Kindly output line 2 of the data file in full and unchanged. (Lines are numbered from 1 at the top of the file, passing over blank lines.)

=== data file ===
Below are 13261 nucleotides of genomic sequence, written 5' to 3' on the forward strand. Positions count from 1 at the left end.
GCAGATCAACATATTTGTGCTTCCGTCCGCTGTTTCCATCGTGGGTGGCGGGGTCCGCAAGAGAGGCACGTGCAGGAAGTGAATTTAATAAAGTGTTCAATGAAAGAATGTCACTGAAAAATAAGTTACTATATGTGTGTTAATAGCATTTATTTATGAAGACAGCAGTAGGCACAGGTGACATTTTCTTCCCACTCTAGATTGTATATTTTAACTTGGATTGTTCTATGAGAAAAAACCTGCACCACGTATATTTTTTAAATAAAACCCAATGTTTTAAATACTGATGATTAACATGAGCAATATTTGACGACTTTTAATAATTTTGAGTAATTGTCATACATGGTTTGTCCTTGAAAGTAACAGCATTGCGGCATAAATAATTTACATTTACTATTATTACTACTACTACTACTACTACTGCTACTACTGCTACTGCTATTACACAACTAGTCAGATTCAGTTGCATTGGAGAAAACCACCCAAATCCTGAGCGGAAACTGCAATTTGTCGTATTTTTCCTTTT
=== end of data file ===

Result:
GCAGATCAACATATTTGTGCTTCCGTCCGCTGTTTCCATCGTGGGTGGCGGGGTCCGCAAGAGAGGCACGTGCAGGAAGTGAATTTAATAAAGTGTTCAATGAAAGAATGTCACTGAAAAATAAGTTACTATATGTGTGTTAATAGCATTTATTTATGAAGACAGCAGTAGGCACAGGTGACATTTTCTTCCCACTCTAGATTGTATATTTTAACTTGGATTGTTCTATGAGAAAAAACCTGCACCACGTATATTTTTTAAATAAAACCCAATGTTTTAAATACTGATGATTAACATGAGCAATATTTGACGACTTTTAATAATTTTGAGTAATTGTCATACATGGTTTGTCCTTGAAAGTAACAGCATTGCGGCATAAATAATTTACATTTACTATTATTACTACTACTACTACTACTACTGCTACTACTGCTACTGCTATTACACAACTAGTCAGATTCAGTTGCATTGGAGAAAACCACCCAAATCCTGAGCGGAAACTGCAATTTGTCGTATTTTTCCTTTT